With reference to FIG. 2, there is illustrated another exemplary sealer 50 according to the present invention. As can be seen, the sealer 50 is formed entirely of expandable sealer material processed as described herein. The sealer 50 can be formed and processed according to any of the techniques described herein. In one preferred embodiment, the sealer 50 is formed by extruding sealer material and shaping or cutting (e.g., die cutting) the material to form the sealer 50 as shown. The sealer is shaped to include a fastener 56 (e.g., an arrowhead fastener) and at least one, but preferably a plurality of extensions 58. The sealer 50 can be located within a cavity of a structure 66 by extending the extensions 58 into openings 68 of the structure and extending the fastener 56 into an opening 72 of the structure. In this manner, a body 70 of the sealer 50 can substantially span a cross-section of a cavity of the structure prior to expansion of the sealer 50. Then the sealer 50 can be activated to expand and/or cure and span the cavity of the structure as described above. Advantageously, the sealer 50 illustrated is already substantially planar across the cross-section of the cavity of the structure prior to activation. As such, the sealer 50 can span a cross-sectional distance 74 of the cavity that is much greater (e.g., at least 150%, more typically at least 200% and even possibly at least 300%) relative to a thickness 76 that is substantially perpendicular to the cross-sectional distance.

As another alternative, a sealer according to the present invention could be cone shaped. Such a sealer can be wedged into a cavity of a structure.

The following tables: Table A, Table B, Table C and Table D all provide exemplary sealant material according to the present invention. It should be understood that the formulations of the sealant material are exemplary. Since they are merely exemplary, it is contemplated that the weight percents of the various ingredients may vary by ±50% or more or by ±30% or ±10%. For example, a value of 50±10% is a range of 45 to 55. Moreover, ingredients may be added or removed from the formulations.

TABLE A
FormulaWeight Percents
Eva Resin7.00
High Viscosity Vinyl Acetate Resin10.40
Brominated Polymer3.00
Ethylene, butyl acrylate and glycidyl4.00
methacrylate
Ethylene-n-Butyl Acrylate20.00
Acrylate polymer(eg. Ema)4.00
Polyethylene6.00
Dicyclopentadienyl-based epoxy resin1.00
Hydrocarbon Resin5.50
Hydrocarbon tackifier7.00
Dipentaerythritol pentaacrylate0.80
Calcium Carbonate24.00
zinc oxide1.00
Peroxy curing agent2.00
Blowing agent3.00
ADH0.10
pigment0.20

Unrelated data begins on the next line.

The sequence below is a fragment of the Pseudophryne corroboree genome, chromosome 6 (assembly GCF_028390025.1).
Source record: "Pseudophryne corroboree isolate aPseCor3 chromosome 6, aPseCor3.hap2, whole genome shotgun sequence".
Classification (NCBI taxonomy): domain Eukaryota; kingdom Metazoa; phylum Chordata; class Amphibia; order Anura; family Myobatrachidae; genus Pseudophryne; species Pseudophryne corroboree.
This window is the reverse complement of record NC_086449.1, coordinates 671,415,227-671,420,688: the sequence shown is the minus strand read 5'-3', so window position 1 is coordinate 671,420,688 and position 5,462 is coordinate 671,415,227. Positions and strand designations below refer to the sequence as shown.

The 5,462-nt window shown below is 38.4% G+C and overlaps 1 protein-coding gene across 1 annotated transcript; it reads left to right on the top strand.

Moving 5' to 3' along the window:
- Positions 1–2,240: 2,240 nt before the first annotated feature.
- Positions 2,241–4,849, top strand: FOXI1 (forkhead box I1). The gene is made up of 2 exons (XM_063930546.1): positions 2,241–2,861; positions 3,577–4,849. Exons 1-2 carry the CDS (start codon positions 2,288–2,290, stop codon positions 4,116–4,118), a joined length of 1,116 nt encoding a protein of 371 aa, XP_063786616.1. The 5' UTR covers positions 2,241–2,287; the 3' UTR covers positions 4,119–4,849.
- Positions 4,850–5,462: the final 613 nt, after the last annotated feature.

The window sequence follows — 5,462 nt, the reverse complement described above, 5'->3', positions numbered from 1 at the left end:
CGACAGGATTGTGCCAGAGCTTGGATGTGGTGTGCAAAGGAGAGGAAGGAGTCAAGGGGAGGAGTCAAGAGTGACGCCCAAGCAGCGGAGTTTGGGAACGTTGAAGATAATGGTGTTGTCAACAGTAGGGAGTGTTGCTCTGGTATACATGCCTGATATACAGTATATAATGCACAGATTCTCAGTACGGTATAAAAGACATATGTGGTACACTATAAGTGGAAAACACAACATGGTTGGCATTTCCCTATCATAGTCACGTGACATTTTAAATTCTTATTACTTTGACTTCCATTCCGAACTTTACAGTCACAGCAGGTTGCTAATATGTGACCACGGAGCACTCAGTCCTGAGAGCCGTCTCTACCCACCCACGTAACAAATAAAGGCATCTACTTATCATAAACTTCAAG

Peroxy curing agent (lower1.00
temperature)
Mix in sigma blade mixer 100° C. 30 min
Mix with 1% Aztec
BP 50
9.2 g
587% VE

TABLE B
IngredientsWeight Percents
Solid Epoxy Resin6.60
Terpolymer with acid functionality15.00
Ethylene, methacrylate and glycidyl6.00
methacrylate
Nitrile Rubber4.80
Acrylate Copolymer4.00
EVA resin22.00
Hydrocarbon Resin15.60
Calcium carbonate20.00
pigment0.10
Zinc diacrylate1.00
peroxy curing agent1.00
Blowing agent/accelerator2.90
Blowing agent/accelerator1.00
Mix in sigma blade mixer 100° C. 30 min
680% VE

TABLE C
IngredientsWeight Percents
Solid epoxy resin5.00
GMA modified thermoplastic Epoxy8.00
Resin
Nylon Powder10.00
Epoxy resin/aramid fiber2.22
Ethylene, methacrylate and glycidyl
methacrylate
EMA6.00
EVA Resin20.00
Hydrocarbon Resin12.00
Polybutene3.00
Calcium carbonate22.84
Wollastonite3.81
Pigment0.10
Zinc diacrylate1.00
Peroxy curing agent1.00
Amine curing agent0.63
Blowing agent/accelerator2.90
Blowing agent/accelerator1.50
Mix in sigma blade mixer 100° C. 30 min
197% VE

TABLE D
Weight Percents
B
Ingredients%
EPDM34.54
EVA6.04
Wax5.37
Hydrocarbon resin3.57
Cure accelerator0.63
Liquid rubber6.73
Cure accelerator3.27
Sulfur0.90
Sulfur Cure accelerator0.90
Blowing agent (stage 2)9.76
Blowing agent (stage 1)4.00
Process oil12.00
Hydrocarbon resin12.29
Total (enter Batch size)100
VE % = 800 to 1000 or more

Unless stated otherwise, dimensions and geometries of the various structures depicted herein are not intended to be restrictive of the invention, and other dimensions or geometries are possible. Plural structural components can be provided by a single integrated structure. Alternatively, a single integrated structure might be divided into separate plural components. In addition, while a feature of the present invention may have been described in the context of only one of the illustrated embodiments, such feature may be combined with one or more other features of other embodiments, for any given application. It will also be appreciated from the above that the fabrication of the unique structures herein and the operation thereof also constitute methods in accordance with the present invention.

The preferred embodiment of the present invention has been disclosed. A person of ordinary skill in the art would realize however, that certain modifications would come within the teachings of this invention. Therefore, the following claims should be studied to determine the true scope and content of the invention.